November 25, 2004 in Nation/World

Inspector general supports penalizing Halliburton Co.

Jonathan Weisman Washington Post

WASHINGTON – The inspector general for Iraq’s reconstruction on Wednesday threw his weight behind penalizing Halliburton Co. for its work in the war-torn country, concluding its record-keeping was so poor that auditors couldn’t determine whether the firm had fulfilled its obligations to the U.S. occupational government.

The memorandum, from Stuart Bowen Jr., the special inspector general monitoring billions of dollars in Iraqi reconstruction contracts, comes three months after the U.S. Army initially said it may begin withholding about $60 million a month from Halliburton because of inadequate cost-accounting. Under federal contracting rules, the Army can withhold 15 percent of a contractor’s payments until charges are fully accounted for.

“We also believe that (those rules) should be enforced,” Bowen told Army and Defense Department officials in a memo released Wednesday.

Halliburton subsidiary Kellogg Brown & Root Inc. has been enmeshed in controversy for months over its massive Army contract to handle logistical support in Iraq and Kuwait. The contract mostly covers services for military personnel, but KBR also supported the U.S. occupational authority in Baghdad before it was disbanded.

Bowen had been tasked to determine whether the U.S. occupational authority was “efficiently and effectively” managing KBR’s contract to support occupation personnel throughout Iraq.

But Bowen’s audit team found insufficient information to determine what exactly KBR had done with its money and what the firm was billing the government for. Government officials were also unable to project future costs, “due to the lack of contractor-provided … cost information,” the memorandum said.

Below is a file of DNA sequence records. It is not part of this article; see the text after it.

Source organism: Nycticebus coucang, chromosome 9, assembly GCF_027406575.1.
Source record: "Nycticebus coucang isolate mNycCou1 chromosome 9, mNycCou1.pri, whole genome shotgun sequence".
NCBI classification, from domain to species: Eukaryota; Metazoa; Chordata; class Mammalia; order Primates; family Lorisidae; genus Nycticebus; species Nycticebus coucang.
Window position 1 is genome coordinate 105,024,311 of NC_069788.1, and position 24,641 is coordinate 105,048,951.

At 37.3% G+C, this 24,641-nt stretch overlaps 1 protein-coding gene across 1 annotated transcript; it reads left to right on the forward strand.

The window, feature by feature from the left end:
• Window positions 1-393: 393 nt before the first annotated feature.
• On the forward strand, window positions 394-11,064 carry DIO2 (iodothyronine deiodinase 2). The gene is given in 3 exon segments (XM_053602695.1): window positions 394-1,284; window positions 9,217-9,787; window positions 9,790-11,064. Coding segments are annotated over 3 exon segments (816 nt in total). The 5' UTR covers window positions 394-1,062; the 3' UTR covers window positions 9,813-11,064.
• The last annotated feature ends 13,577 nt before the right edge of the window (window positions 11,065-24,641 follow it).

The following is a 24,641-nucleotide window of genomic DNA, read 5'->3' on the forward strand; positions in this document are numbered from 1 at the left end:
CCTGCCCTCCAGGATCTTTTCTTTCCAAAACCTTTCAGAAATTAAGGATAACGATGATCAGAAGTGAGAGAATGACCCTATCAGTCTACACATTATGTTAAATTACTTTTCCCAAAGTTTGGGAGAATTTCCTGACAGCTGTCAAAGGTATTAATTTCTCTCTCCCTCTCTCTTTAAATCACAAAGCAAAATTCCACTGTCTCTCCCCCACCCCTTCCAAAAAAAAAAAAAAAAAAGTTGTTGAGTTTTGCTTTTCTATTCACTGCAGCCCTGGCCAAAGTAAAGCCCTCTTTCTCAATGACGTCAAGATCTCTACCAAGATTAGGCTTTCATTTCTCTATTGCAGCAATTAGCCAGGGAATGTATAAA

After conducting audit work between May and July, Bowen threw up his hands, he wrote.

“During the initiation of our fieldwork, we found we could not effectively address the overall audit objective due to weaknesses in the KBR cost reporting process,” Bowen said. “We will terminate further audit work on (the Halliburton logistical contract) at this time.”

The inspector general’s frustration was consistent with earlier audits. In August, Pentagon auditors also described KBR’s cost-estimating system as “inadequate,” saying that $1.8 billion in billings for $4.18 billion of logistical work remained unsupported by documentary evidence. KBR has billed the government for about $12 billion in Iraq, but nearly a quarter of that remains in dispute.

The Defense Department audit led the Army to announce on Aug. 17 that it would withhold 15 percent of its payments to Halliburton, following the recommendations of the U.S. Army Materiel Command and the Defense Contract Audit Agency. After the company protested, Army officials said they would give the firm more time to work out the problems.

Halliburton spokeswoman Cathy Gist said Wednesday that no such penalties have been imposed. “We will continue to work directly with our client (Army Materiel Command) regarding resolution for this issue. Further, both sides continue to fully cooperate,” she said.

Halliburton’s Iraq contracts were the subject of heated political debate during the campaign because of Vice President Dick Cheney’s links to the company. He was chief executive of the Houston-based energy services company before being tapped as President Bush’s running mate.

With the end of the campaign, there has been some expectation that the dispute between the company and the government would be resolved. It was unclear Wednesday whether Bowen’s memorandum would have an effect on a possible settlement. Linda Theis, a spokeswoman for the U.S. Army Field Support Command in Rock Island, Ill., which administers the logistical contract, said commanders will examine the memo but “there’s no new information contained in this report.”

Theis said Field Support Command is still negotiating between Army contracting operations – which support a penalty – and Army commanders in Iraq, who are concerned that withholding payments could harm Halliburton’s delivery of needed services to troops in the field.

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